Patti Labelle has charted her own incredible course in music superstardom. The world first came to know her famous “swell” in the sexy lady of the night song “Lady Marmalade,” delivered while dressed in feather boas or space-age, shiny silver. Her duets with Michael McDonald and Michael Bolton have soared in adult contemporary categories, and the songstress delights in gospel glory, going back to her roots. Why would the true lady, applauded by millions for her voice across 52 years, have any hesitation about singing jazz? Patti LaBelle stopped by “CBS This Morning” today, and talked about why it took two years to create her first jazz album, “Bel Hommage,” and why pots and pans are packed with essential needs for the road.

Good advice

“My voice was not so great,” Patti LaBelle describes of just a couple of years back. She felt that her trademark big endings to songs were lacking. It took some prodding from ex-husband, Armstead Edwards, to ply Patti to even the thought of doing a jazz album, but it helped that Edwards knew what he was talking about. Besides being married for 32 years, and sharing three children, Edwards managed Patti LaBelle, and was part of crucial career decisions along the way. Patti verifies that she and Edwards remain “buddies,” still living around the corner from one another. Gradually, thoughts of “not me” for the project were placated, and Patti LaBelle began to let the songs tell a story, as she always does, in only the way her voice and heart can express.

She describes the tone as “subdued,” and that mood still much Patti shine through every free-flowing track.

There's a reason for the “Hommage” of the title, besides covering some greats of the jazz genre. The "Godmother of Soul" pays tribute to her “good, good friend,” Nina Simone, in three tracks, and recalls lessons that her lush-voiced gal pal taught her.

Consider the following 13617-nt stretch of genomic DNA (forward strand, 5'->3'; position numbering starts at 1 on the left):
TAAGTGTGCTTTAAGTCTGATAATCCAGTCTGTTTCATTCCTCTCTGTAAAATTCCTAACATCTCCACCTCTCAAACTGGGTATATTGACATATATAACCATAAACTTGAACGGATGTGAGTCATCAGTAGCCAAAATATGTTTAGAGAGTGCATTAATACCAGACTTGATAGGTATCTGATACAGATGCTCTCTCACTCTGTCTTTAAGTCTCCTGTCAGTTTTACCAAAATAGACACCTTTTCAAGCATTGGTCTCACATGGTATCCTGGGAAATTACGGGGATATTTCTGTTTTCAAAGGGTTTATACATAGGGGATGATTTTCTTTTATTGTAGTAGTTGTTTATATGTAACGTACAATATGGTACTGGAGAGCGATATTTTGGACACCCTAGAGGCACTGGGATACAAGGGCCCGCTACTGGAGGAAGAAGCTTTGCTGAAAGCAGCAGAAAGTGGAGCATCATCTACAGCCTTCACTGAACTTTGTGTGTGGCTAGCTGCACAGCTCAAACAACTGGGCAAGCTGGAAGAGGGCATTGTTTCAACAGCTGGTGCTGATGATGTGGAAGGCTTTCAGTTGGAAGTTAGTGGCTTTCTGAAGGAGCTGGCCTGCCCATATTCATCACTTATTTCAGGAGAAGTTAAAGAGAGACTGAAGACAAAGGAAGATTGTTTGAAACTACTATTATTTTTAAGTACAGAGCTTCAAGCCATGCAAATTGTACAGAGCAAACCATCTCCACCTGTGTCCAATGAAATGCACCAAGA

When her wine was served to Patti from a plastic cup backstage at Carnegie Hall, Simone told her friend to refuse. “No darling, have them bring you crystal.” Now, Patti LaBelle enjoys her occasional glass of wine from a single crystal goblet. Patti LaBelle honors James Moody with “Moody's Mood,” a journey all its own.

She can cook

The most personal song on the collection is “I Can Cook Too.” The song serves up delicious high notes while simultaneously allowing Patti LaBelle to put herself up against the most delectable treats on a plate. Patti knows her way around the kitchen, and her pie sales from Walmart alone prove it.

Patti LaBelle’s latest cookbook is devoted to desserts, and when she's traveling, she still prefers cooking for herself to hotel room service “kibbles and bits.” She recalled a time when Arsenio Hall was her guest, and hotel security not only noticed the enticing smell floating from her room but brought their own plates, too. She made a date with Charlie Rose for a dinner of her fabulous fried chicken.

Back in the day, that dinner alone was worth a diamond ring from Sir Elton John, who kept the leftovers in her Tupperware, and never brought the container back.

“Bel Hommage” has Patti LaBelle sounding decidedly different, but she still makes every note delicious.